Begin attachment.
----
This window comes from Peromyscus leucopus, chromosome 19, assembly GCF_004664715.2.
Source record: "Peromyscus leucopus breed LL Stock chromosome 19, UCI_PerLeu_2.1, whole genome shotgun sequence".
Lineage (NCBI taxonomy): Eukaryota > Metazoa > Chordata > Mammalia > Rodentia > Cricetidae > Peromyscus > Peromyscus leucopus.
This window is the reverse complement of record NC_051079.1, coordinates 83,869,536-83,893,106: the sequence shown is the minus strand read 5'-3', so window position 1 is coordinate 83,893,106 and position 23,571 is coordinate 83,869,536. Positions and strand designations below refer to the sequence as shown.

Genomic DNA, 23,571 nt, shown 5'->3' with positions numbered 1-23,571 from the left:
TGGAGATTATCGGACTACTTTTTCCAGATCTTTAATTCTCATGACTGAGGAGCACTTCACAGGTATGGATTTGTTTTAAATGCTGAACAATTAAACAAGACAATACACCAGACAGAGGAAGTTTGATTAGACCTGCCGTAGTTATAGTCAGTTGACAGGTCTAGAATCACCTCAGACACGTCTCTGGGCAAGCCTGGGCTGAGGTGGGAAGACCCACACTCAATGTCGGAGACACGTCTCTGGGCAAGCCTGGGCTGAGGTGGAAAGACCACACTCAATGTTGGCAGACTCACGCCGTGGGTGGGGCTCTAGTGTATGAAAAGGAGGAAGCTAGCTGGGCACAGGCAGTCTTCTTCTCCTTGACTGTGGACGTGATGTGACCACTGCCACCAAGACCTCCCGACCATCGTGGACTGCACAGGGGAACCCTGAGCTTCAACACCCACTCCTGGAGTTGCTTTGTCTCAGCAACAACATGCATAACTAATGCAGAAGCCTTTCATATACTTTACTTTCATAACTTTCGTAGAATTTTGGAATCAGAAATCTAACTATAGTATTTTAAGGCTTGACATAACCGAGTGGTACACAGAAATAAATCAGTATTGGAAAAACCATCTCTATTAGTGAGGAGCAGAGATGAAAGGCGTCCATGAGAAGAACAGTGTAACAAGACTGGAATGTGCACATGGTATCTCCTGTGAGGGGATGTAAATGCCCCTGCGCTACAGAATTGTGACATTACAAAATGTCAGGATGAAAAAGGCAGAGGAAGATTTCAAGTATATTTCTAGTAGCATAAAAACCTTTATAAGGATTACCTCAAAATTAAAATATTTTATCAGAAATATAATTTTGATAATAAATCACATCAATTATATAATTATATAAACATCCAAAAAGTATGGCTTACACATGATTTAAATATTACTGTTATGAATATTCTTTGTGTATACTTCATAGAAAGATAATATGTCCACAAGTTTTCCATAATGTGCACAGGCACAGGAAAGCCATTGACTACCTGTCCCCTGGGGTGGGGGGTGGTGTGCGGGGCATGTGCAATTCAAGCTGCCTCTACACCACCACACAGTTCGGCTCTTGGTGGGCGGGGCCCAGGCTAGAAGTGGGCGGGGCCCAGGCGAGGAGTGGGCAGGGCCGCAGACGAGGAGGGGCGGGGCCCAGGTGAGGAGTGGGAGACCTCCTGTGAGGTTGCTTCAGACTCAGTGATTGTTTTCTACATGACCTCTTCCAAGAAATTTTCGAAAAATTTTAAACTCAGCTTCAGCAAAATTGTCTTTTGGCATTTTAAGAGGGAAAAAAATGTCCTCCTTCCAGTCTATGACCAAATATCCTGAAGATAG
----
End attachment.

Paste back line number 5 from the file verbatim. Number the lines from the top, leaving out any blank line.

Genomic DNA, 23,571 nt, shown 5'->3' with positions numbered 1-23,571 from the left: